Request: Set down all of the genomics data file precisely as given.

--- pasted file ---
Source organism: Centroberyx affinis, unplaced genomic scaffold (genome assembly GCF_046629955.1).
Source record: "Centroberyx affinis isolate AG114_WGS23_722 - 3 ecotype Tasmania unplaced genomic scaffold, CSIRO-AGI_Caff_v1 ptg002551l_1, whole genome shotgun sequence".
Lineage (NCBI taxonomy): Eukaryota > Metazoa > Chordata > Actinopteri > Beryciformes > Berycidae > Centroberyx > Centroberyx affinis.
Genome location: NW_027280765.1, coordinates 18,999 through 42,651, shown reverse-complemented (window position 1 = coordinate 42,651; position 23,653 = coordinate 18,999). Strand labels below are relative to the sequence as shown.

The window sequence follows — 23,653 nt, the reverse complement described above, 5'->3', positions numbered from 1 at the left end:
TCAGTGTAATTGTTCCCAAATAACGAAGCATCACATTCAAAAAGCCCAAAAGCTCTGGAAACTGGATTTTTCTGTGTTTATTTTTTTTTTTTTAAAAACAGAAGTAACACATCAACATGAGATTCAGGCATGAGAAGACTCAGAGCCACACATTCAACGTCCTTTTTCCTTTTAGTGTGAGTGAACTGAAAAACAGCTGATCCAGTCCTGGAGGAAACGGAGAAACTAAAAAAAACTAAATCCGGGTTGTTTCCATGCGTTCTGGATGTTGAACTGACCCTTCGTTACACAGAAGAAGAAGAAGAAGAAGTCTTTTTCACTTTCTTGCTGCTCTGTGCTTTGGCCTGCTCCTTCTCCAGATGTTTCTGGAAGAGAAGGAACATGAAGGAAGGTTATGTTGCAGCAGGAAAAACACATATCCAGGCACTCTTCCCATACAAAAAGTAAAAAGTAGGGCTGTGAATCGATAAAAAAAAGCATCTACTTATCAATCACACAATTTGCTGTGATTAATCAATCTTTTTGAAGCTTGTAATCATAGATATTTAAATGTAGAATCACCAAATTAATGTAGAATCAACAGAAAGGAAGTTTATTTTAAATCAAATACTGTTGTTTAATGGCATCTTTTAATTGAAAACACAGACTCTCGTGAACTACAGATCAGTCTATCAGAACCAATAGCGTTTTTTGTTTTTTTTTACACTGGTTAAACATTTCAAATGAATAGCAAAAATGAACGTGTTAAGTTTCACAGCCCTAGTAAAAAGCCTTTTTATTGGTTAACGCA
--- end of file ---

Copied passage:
Source organism: Centroberyx affinis, unplaced genomic scaffold (genome assembly GCF_046629955.1).
Source record: "Centroberyx affinis isolate AG114_WGS23_722 - 3 ecotype Tasmania unplaced genomic scaffold, CSIRO-AGI_Caff_v1 ptg002551l_1, whole genome shotgun sequence".
Lineage (NCBI taxonomy): Eukaryota > Metazoa > Chordata > Actinopteri > Beryciformes > Berycidae > Centroberyx > Centroberyx affinis.
Genome location: NW_027280765.1, coordinates 18,999 through 42,651, shown reverse-complemented (window position 1 = coordinate 42,651; position 23,653 = coordinate 18,999). Strand labels below are relative to the sequence as shown.

The window sequence follows — 23,653 nt, the reverse complement described above, 5'->3', positions numbered from 1 at the left end:
TCAGTGTAATTGTTCCCAAATAACGAAGCATCACATTCAAAAAGCCCAAAAGCTCTGGAAACTGGATTTTTCTGTGTTTATTTTTTTTTTTTTAAAAACAGAAGTAACACATCAACATGAGATTCAGGCATGAGAAGACTCAGAGCCACACATTCAACGTCCTTTTTCCTTTTAGTGTGAGTGAACTGAAAAACAGCTGATCCAGTCCTGGAGGAAACGGAGAAACTAAAAAAAACTAAATCCGGGTTGTTTCCATGCGTTCTGGATGTTGAACTGACCCTTCGTTACACAGAAGAAGAAGAAGAAGAAGTCTTTTTCACTTTCTTGCTGCTCTGTGCTTTGGCCTGCTCCTTCTCCAGATGTTTCTGGAAGAGAAGGAACATGAAGGAAGGTTATGTTGCAGCAGGAAAAACACATATCCAGGCACTCTTCCCATACAAAAAGTAAAAAGTAGGGCTGTGAATCGATAAAAAAAAGCATCTACTTATCAATCACACAATTTGCTGTGATTAATCAATCTTTTTGAAGCTTGTAATCATAGATATTTAAATGTAGAATCACCAAATTAATGTAGAATCAACAGAAAGGAAGTTTATTTTAAATCAAATACTGTTGTTTAATGGCATCTTTTAATTGAAAACACAGACTCTCGTGAACTACAGATCAGTCTATCAGAACCAATAGCGTTTTTTGTTTTTTTTTACACTGGTTAAACATTTCAAATGAATAGCAAAAATGAACGTGTTAAGTTTCACAGCCCTAGTAAAAAGCCTTTTTATTGGTTAACGCA